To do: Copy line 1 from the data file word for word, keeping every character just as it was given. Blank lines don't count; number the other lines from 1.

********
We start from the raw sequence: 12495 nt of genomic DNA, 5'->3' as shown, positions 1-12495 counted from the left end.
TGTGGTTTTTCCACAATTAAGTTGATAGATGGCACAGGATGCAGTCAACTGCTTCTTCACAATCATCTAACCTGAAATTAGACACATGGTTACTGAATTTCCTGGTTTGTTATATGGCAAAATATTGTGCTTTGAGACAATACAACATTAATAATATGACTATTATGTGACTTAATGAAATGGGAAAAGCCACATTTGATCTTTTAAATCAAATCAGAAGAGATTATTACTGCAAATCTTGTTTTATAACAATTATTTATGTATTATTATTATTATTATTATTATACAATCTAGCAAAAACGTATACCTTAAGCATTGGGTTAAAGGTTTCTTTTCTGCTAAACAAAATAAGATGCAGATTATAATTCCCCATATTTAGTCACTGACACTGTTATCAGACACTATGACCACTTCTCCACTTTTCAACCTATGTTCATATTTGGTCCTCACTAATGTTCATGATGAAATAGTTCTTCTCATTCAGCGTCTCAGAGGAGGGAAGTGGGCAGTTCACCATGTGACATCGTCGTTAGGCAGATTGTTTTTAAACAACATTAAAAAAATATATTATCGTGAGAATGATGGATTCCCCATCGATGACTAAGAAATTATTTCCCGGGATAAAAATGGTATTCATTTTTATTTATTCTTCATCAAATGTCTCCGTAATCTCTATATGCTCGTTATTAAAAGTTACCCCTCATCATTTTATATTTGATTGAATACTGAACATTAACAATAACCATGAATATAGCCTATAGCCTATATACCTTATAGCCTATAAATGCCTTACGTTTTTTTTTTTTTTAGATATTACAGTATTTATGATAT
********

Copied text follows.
We start from the raw sequence: 12495 nt of genomic DNA, 5'->3' as shown, positions 1-12495 counted from the left end.